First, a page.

Sunday, December 28, 2014

Diagnosed at Two, Told at Thirteen

You read that title right – I was diagnosed with autism when I was two but I didn’t know about it until I was thirteen.

Let me attempt to explain how this happened.

As detailed in my last post, I was acutely aware that I was different from others for most of my life. And from my childhood perspective, that difference was a bad one – I was easily provoked into meltdowns when I didn’t understand things, constantly under a more-than-average level of adult supervision, I had difficulty making and keeping friends, and I recall feeling ostracized by children and adults alike. This isn’t to say I didn’t have any friends or positive relationships with adults or kids– I made some good friends during elementary school, and my second and third grade teachers as well as my sixth grade humanities teachers were supportive and encouraged my love of history – but I still felt like I was inherently a bad kid because of things I couldn’t control. I would constantly ask my parents “what’s wrong with me” and they would say things like I just had a hard day and they loved me and things will turn out alright, but I’d never get a straight answer. I basically thought I was descending into madness.

Then when I was thirteen, everything changed.

I remember that day clearly – I’d had another incident at school (these were especially common in seventh grade, as some of my fellow schoolmates figured out how to push my buttons and make me explode-typical middle school interactions, as I am now aware). I was asking my mother that familiar “what’s wrong with me” question when we pulled up to our house, and she stopped the car, turned to me, and said the words that changed my life forever:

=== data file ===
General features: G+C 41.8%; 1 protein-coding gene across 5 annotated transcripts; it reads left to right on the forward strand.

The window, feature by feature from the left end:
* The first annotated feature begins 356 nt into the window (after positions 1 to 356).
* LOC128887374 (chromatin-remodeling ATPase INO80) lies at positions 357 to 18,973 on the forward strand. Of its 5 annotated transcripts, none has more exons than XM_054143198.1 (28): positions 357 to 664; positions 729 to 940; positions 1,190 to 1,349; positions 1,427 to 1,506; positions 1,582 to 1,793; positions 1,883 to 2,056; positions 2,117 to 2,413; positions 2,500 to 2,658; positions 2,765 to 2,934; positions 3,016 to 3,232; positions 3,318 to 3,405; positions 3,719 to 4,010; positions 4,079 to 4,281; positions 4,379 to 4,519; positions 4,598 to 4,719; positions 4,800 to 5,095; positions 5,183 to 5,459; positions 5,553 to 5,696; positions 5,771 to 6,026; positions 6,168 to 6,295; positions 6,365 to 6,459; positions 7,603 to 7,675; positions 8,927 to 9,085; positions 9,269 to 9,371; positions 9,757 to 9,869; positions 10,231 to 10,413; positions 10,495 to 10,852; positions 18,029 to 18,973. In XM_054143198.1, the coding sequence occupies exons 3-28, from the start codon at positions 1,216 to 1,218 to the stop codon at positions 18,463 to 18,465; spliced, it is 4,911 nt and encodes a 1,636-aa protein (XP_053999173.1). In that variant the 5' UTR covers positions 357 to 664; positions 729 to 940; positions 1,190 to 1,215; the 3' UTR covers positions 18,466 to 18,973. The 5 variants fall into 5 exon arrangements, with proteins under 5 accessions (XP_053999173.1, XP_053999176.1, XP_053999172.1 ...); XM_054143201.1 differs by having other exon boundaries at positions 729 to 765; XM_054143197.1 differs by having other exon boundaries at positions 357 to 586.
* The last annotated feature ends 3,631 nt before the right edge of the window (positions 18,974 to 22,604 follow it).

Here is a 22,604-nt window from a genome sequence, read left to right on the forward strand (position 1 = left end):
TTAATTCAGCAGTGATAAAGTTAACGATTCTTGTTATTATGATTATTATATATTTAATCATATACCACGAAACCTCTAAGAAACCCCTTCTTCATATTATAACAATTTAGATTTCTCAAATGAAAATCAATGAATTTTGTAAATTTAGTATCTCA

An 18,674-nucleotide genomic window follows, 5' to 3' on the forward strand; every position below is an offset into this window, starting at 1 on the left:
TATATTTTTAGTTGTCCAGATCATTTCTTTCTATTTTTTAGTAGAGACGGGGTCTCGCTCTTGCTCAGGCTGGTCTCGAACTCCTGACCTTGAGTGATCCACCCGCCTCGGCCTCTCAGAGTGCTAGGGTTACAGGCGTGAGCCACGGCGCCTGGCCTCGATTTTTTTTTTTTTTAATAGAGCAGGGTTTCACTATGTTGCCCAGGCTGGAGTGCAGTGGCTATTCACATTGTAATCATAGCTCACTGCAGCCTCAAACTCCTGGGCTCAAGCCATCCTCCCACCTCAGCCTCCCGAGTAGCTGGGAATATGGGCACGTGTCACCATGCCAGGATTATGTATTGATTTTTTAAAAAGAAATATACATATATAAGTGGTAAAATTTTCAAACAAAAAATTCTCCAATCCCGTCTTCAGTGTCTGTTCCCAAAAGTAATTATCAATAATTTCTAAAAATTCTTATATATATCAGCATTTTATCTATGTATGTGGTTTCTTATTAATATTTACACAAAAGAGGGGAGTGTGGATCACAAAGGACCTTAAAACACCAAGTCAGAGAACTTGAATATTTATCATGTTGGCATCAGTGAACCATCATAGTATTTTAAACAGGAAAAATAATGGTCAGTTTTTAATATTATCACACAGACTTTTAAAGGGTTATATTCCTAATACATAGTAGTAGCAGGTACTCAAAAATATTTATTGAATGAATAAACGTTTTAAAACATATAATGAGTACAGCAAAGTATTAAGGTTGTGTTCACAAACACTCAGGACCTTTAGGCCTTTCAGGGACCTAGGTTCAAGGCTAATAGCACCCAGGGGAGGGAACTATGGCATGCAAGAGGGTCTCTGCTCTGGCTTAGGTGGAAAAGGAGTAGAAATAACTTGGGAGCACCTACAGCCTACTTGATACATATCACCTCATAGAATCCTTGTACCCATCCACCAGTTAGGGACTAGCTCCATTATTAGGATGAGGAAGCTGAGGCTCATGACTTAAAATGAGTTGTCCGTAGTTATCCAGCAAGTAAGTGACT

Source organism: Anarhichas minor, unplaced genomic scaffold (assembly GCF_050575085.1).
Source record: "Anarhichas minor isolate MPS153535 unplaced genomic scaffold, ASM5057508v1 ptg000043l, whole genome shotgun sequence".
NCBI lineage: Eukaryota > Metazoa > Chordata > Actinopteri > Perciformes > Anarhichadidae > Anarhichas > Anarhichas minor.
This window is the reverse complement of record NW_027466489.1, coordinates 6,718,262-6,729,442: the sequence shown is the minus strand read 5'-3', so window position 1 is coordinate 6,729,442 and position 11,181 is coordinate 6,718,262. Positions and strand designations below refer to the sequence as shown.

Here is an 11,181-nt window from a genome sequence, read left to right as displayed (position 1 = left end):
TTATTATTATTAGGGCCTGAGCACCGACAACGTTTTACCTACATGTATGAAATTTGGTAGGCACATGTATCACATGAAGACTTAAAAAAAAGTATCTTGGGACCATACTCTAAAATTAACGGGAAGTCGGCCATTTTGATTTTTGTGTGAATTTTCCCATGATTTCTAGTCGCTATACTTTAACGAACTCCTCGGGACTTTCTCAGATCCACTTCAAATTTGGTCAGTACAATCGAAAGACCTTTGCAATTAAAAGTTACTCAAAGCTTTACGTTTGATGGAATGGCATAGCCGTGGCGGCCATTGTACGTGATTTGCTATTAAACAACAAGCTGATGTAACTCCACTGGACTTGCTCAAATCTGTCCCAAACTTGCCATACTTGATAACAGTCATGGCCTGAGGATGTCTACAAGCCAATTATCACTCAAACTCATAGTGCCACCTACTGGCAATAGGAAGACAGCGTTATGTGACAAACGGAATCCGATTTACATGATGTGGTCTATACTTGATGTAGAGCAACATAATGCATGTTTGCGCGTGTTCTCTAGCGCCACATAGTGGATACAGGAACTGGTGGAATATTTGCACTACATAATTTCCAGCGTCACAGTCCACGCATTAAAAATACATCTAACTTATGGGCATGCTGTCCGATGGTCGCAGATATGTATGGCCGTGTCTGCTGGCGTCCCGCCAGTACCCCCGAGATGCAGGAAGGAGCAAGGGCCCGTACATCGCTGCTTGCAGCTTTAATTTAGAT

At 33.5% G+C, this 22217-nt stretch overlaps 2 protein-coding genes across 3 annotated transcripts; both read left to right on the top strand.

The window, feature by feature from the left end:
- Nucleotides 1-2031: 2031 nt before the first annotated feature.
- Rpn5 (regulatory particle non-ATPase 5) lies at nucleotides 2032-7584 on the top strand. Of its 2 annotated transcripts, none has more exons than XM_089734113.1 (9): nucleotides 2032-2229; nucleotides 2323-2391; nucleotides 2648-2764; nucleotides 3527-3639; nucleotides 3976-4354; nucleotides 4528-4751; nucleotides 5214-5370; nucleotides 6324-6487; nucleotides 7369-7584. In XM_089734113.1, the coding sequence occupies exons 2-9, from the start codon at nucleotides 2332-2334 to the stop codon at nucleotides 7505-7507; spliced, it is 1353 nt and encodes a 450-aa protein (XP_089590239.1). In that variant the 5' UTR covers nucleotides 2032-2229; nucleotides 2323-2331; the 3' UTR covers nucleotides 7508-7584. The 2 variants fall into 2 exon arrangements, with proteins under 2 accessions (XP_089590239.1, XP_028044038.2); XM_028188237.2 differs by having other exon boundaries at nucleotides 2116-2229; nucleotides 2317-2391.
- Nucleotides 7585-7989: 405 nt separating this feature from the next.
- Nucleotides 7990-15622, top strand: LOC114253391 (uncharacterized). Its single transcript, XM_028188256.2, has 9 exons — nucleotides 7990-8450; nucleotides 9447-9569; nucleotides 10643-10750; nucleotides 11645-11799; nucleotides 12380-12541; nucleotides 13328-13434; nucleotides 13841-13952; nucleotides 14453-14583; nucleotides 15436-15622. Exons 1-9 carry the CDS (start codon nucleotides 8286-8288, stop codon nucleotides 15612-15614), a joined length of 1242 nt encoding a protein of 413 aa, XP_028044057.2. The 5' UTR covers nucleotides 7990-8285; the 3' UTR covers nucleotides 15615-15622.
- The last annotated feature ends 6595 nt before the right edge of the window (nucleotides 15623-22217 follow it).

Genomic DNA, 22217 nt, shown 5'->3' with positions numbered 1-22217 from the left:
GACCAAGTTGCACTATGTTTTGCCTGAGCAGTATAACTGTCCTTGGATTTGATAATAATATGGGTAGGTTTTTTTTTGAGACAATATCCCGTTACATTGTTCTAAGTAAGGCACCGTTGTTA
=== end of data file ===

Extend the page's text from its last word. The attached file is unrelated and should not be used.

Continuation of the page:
“You have autism.”

Tuesday, December 16, 2014

Why “Jumping”, Tho?

I’d been told a lot of my life I should talk about and write down my life experiences. My perspective, I’ve been told, is unique and I’m a good enough communicator for people to clearly understand and listen to me talking about my life.

Yeah, yeah – an autistic person who’s a good communicator sounds like the definitive oxymoron. But if I am such a person, then doesn’t that oxymoron no longer exist? */stereotype demolished*

At any rate, sharing my life story and perspective has weighed on my mind for a long time. And with that constantly in my head, I keep going back to my childhood perspective of the world. Namely, that I was always being watched. Watched and judged.

Ever since I was five I knew I was different. My earliest memory comes from about age two, but before kindergarten I thought my life was pretty normal. I thought everyone went to two preschools – a specialized one where I was taught to speak through reading and one regular run by my family’s synagogue – and took the bus between the two, had college kids take them on outings to the park/zoo/beach/wherever, and went to a place I called “Esther House” to play with a nice older lady (who of course turned out to be a therapist). But kindergarten changed all that. Suddenly I was in a classroom with a ton of kids not like me and they all seemed to have it easier than me. They didn’t get easily frustrated when not getting certain learning skills. They didn’t have meltdowns when said frustrations overcame their ability to cope and weren’t taken out of the classroom by adults to calm down. As the years passed, those other kids didn’t have an adult in the classroom specifically there for them because of the meltdowns and didn't have time outs where they had to be supervised in the administrative offices by the school's staff. And of course, those kids didn’t have a hard time making friends because of all the above and were often made fun of or treated badly by kids and adults alike because of it.